Department Of Justice Slams Lord Marshall`s Heathrow Slot Claims - Virgin Welcomes Finding That BA/A

18th Dec 2001

Virgin Atlantic today welcomed the US Department of Justice`s report which confirms the airline`s fear that the proposed BA/AA alliance would lead to higher fares and reduced service. However, Virgin is disappointed at the proposed conditions for approval of the alliance which Virgin believes would be inadequate to counter its anti-competitive impact.
Virgin Atlantic will study the DOJ report in detail but makes the following initial comments:

* Virgin particularly welcomes the DOJ finding that slots are even harder to acquire at Heathrow now than in 1996 when this alliance was first proposed. This is in direct contradiction to statements made by Lord Marshall, Chairman of British Airways, in recent weeks that competitors will readily be able to find slots to compete against BA/AA.

* Virgin welcomes the DOJ finding that the alliance threatens a substantial loss of competition which would likely result in higher air fares and reduced service.

* Virgin welcomes the recommendation not to allow BA and AA to include services between London and Dallas and London and Chicago in their alliance.

* Virgin is disappointed that DOJ recommends that only 126 weekly slots be given up by BA/AA to remedy the anti-competitive impact of their alliance on London - New York and London - Boston. Virgin feels that BA/AA should not be allowed to operate jointly on these key transatlantic routes at all and if so only with a much higher slot divestiture.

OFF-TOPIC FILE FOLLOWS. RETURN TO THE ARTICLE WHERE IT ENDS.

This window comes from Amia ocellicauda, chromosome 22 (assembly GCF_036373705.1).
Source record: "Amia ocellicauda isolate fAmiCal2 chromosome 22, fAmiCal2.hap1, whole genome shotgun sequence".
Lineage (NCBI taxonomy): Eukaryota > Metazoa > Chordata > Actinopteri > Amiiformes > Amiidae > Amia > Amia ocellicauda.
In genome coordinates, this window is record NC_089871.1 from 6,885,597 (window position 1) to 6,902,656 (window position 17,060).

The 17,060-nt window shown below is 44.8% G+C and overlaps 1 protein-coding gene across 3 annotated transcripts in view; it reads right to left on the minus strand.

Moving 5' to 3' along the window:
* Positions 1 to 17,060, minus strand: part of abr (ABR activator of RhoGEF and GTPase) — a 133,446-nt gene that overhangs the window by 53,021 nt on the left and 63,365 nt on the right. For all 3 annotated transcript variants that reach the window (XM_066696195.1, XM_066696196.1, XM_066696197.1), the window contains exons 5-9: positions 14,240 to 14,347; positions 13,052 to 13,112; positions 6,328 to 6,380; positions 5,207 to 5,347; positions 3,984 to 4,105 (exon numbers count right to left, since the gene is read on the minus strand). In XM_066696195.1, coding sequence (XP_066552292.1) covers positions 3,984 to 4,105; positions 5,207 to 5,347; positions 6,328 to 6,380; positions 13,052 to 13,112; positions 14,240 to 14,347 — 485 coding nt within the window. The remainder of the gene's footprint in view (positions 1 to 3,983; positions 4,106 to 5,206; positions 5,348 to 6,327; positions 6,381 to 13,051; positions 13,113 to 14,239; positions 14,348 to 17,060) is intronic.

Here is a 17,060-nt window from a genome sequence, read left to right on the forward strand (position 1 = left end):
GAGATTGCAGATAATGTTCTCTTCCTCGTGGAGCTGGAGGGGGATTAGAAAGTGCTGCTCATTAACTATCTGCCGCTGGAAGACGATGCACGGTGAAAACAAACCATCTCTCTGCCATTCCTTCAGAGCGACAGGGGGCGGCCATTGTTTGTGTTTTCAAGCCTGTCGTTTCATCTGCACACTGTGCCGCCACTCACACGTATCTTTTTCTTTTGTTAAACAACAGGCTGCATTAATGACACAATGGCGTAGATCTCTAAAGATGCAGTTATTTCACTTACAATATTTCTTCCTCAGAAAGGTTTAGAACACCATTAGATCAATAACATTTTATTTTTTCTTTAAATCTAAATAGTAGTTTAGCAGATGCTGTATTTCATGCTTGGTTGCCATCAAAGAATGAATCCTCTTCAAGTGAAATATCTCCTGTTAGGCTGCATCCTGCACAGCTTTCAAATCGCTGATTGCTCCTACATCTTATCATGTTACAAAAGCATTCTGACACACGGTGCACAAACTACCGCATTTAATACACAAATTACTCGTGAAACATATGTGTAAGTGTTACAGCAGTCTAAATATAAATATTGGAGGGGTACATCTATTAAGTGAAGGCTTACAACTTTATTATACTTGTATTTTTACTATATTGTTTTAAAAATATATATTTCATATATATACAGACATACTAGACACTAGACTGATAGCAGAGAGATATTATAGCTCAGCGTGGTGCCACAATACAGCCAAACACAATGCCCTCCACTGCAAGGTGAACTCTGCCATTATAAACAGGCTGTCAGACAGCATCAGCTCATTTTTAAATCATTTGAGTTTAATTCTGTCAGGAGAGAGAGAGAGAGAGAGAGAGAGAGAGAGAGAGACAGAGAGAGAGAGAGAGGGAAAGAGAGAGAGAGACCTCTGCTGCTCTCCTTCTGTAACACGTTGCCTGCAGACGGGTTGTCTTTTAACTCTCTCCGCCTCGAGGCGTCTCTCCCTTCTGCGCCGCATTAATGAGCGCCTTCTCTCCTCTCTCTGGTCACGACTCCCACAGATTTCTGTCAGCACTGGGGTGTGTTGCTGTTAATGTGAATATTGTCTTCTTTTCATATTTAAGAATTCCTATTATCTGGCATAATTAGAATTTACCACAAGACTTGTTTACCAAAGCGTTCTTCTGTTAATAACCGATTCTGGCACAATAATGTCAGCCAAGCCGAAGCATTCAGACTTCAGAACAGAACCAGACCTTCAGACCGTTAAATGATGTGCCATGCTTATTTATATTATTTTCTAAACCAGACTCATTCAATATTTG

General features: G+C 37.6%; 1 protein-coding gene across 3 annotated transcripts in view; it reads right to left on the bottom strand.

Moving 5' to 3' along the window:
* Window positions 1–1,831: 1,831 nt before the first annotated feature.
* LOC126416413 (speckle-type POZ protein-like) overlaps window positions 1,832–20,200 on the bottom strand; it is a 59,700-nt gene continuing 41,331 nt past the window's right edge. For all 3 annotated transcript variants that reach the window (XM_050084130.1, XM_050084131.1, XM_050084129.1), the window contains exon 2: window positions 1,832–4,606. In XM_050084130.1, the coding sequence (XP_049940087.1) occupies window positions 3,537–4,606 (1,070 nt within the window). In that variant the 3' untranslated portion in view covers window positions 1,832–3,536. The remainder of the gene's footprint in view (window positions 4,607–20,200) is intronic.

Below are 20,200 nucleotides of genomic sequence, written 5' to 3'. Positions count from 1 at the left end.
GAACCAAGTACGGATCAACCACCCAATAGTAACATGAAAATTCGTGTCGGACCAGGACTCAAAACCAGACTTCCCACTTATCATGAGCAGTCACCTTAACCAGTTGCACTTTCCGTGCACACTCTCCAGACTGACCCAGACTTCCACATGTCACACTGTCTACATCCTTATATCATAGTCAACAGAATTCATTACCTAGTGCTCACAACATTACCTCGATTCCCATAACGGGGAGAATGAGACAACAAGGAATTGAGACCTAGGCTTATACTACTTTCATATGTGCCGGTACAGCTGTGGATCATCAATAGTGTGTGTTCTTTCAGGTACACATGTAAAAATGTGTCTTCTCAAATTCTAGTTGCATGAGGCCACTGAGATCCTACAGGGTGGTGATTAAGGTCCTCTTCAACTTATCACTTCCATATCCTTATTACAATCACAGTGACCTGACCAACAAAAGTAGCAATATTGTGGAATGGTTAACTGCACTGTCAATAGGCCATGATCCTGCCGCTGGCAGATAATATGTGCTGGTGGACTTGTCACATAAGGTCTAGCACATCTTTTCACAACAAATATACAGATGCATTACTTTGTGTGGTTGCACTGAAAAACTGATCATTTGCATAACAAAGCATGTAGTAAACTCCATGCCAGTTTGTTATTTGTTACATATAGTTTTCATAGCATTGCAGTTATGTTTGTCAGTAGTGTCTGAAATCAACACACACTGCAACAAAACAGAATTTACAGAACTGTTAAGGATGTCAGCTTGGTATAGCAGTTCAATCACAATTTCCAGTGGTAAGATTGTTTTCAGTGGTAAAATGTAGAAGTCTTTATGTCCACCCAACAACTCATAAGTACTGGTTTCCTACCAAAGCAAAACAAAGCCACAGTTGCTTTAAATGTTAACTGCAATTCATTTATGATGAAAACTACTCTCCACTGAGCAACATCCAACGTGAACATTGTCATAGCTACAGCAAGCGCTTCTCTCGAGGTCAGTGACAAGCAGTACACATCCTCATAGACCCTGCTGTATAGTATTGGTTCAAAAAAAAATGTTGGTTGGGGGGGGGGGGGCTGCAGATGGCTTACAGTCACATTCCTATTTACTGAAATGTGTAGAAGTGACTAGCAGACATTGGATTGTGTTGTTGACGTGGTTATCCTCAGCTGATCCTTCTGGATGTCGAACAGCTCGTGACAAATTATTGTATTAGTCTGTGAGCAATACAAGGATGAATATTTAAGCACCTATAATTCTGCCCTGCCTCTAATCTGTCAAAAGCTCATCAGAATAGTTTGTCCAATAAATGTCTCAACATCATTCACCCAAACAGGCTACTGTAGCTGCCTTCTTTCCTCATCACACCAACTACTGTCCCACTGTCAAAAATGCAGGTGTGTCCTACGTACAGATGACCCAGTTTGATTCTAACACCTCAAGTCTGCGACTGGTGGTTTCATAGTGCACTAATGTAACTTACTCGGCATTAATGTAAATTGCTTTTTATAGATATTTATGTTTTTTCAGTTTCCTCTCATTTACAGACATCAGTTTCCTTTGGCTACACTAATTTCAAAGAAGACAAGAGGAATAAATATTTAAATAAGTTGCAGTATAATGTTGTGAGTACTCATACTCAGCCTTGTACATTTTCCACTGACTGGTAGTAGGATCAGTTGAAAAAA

* Virgin welcomes the DOJ finding that the business travel market would be hardest hit by the alliance and looks forward to suitably tough remedies in this area.

Richard Branson, Chairman of Virgin Atlantic Airways, repeated his pledge to continue to fight the proposal;

We will fight it tooth and nail. This is no normal codeshare application BA and AA are applying for anti-trust immunity quite simply because they want to act anti-competitively. Between them they control over 60% of the Heathrow-US market, 100% on several key routes and around 70% of peak-time slots used for North Atlantic services. If they`re given anti-trust immunity to operate on some of the busiest sets of routes on the planet they will collude to:

* use their overwhelming dominance to destroy competition
* raise prices

* reduce service.


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